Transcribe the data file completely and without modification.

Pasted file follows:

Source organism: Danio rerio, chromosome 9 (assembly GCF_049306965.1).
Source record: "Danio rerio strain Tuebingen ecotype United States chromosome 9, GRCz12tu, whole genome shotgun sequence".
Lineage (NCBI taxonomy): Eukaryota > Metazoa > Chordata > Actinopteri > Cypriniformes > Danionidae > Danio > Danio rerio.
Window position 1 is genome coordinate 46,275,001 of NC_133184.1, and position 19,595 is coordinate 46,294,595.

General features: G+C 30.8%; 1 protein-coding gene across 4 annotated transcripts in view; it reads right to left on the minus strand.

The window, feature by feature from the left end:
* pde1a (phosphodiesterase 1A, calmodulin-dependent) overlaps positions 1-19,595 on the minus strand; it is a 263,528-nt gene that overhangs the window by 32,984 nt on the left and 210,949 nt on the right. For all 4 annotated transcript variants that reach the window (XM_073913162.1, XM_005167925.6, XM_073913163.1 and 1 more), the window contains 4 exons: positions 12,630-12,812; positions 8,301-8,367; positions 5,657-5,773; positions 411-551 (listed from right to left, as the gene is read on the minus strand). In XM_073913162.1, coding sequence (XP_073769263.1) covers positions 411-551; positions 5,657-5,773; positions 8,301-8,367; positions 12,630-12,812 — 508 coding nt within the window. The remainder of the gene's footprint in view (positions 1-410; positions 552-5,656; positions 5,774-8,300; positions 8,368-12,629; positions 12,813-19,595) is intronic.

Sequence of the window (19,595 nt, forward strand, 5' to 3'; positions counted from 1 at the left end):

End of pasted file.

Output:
Source organism: Danio rerio, chromosome 9 (assembly GCF_049306965.1).
Source record: "Danio rerio strain Tuebingen ecotype United States chromosome 9, GRCz12tu, whole genome shotgun sequence".
Lineage (NCBI taxonomy): Eukaryota > Metazoa > Chordata > Actinopteri > Cypriniformes > Danionidae > Danio > Danio rerio.
Window position 1 is genome coordinate 46,275,001 of NC_133184.1, and position 19,595 is coordinate 46,294,595.

General features: G+C 30.8%; 1 protein-coding gene across 4 annotated transcripts in view; it reads right to left on the minus strand.

The window, feature by feature from the left end:
* pde1a (phosphodiesterase 1A, calmodulin-dependent) overlaps positions 1-19,595 on the minus strand; it is a 263,528-nt gene that overhangs the window by 32,984 nt on the left and 210,949 nt on the right. For all 4 annotated transcript variants that reach the window (XM_073913162.1, XM_005167925.6, XM_073913163.1 and 1 more), the window contains 4 exons: positions 12,630-12,812; positions 8,301-8,367; positions 5,657-5,773; positions 411-551 (listed from right to left, as the gene is read on the minus strand). In XM_073913162.1, coding sequence (XP_073769263.1) covers positions 411-551; positions 5,657-5,773; positions 8,301-8,367; positions 12,630-12,812 — 508 coding nt within the window. The remainder of the gene's footprint in view (positions 1-410; positions 552-5,656; positions 5,774-8,300; positions 8,368-12,629; positions 12,813-19,595) is intronic.

Sequence of the window (19,595 nt, forward strand, 5' to 3'; positions counted from 1 at the left end):